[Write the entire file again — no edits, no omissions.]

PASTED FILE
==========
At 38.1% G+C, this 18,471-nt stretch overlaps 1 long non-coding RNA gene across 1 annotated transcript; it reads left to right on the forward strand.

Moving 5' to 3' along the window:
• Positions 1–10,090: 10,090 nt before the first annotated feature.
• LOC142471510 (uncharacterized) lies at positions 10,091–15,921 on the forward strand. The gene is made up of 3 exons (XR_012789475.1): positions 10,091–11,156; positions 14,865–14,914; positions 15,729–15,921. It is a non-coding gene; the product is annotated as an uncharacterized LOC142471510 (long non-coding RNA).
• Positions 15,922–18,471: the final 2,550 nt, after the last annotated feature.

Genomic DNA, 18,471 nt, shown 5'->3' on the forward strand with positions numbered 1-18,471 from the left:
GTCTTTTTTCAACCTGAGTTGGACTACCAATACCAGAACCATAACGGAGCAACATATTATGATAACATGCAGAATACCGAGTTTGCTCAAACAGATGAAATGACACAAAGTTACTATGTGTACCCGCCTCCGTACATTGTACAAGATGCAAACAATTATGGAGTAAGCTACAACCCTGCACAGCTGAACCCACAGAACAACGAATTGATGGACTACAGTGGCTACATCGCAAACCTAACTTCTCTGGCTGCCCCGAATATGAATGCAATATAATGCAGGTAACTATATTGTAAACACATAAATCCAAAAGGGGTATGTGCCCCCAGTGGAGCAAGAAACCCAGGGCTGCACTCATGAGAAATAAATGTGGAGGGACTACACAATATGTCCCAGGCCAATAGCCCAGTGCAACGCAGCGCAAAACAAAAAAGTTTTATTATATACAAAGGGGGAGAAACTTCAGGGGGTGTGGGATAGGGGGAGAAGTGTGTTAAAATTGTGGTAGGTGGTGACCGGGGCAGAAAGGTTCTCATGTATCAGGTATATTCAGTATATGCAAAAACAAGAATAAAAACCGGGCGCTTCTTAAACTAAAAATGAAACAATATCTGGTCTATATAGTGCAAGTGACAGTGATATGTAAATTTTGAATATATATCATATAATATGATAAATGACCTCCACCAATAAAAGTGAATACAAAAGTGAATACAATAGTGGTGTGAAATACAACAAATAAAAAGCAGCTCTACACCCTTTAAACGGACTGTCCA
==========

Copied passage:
At 38.1% G+C, this 18,471-nt stretch overlaps 1 long non-coding RNA gene across 1 annotated transcript; it reads left to right on the forward strand.

Moving 5' to 3' along the window:
• Positions 1–10,090: 10,090 nt before the first annotated feature.
• LOC142471510 (uncharacterized) lies at positions 10,091–15,921 on the forward strand. The gene is made up of 3 exons (XR_012789475.1): positions 10,091–11,156; positions 14,865–14,914; positions 15,729–15,921. It is a non-coding gene; the product is annotated as an uncharacterized LOC142471510 (long non-coding RNA).
• Positions 15,922–18,471: the final 2,550 nt, after the last annotated feature.

Genomic DNA, 18,471 nt, shown 5'->3' on the forward strand with positions numbered 1-18,471 from the left:
GTCTTTTTTCAACCTGAGTTGGACTACCAATACCAGAACCATAACGGAGCAACATATTATGATAACATGCAGAATACCGAGTTTGCTCAAACAGATGAAATGACACAAAGTTACTATGTGTACCCGCCTCCGTACATTGTACAAGATGCAAACAATTATGGAGTAAGCTACAACCCTGCACAGCTGAACCCACAGAACAACGAATTGATGGACTACAGTGGCTACATCGCAAACCTAACTTCTCTGGCTGCCCCGAATATGAATGCAATATAATGCAGGTAACTATATTGTAAACACATAAATCCAAAAGGGGTATGTGCCCCCAGTGGAGCAAGAAACCCAGGGCTGCACTCATGAGAAATAAATGTGGAGGGACTACACAATATGTCCCAGGCCAATAGCCCAGTGCAACGCAGCGCAAAACAAAAAAGTTTTATTATATACAAAGGGGGAGAAACTTCAGGGGGTGTGGGATAGGGGGAGAAGTGTGTTAAAATTGTGGTAGGTGGTGACCGGGGCAGAAAGGTTCTCATGTATCAGGTATATTCAGTATATGCAAAAACAAGAATAAAAACCGGGCGCTTCTTAAACTAAAAATGAAACAATATCTGGTCTATATAGTGCAAGTGACAGTGATATGTAAATTTTGAATATATATCATATAATATGATAAATGACCTCCACCAATAAAAGTGAATACAAAAGTGAATACAATAGTGGTGTGAAATACAACAAATAAAAAGCAGCTCTACACCCTTTAAACGGACTGTCCA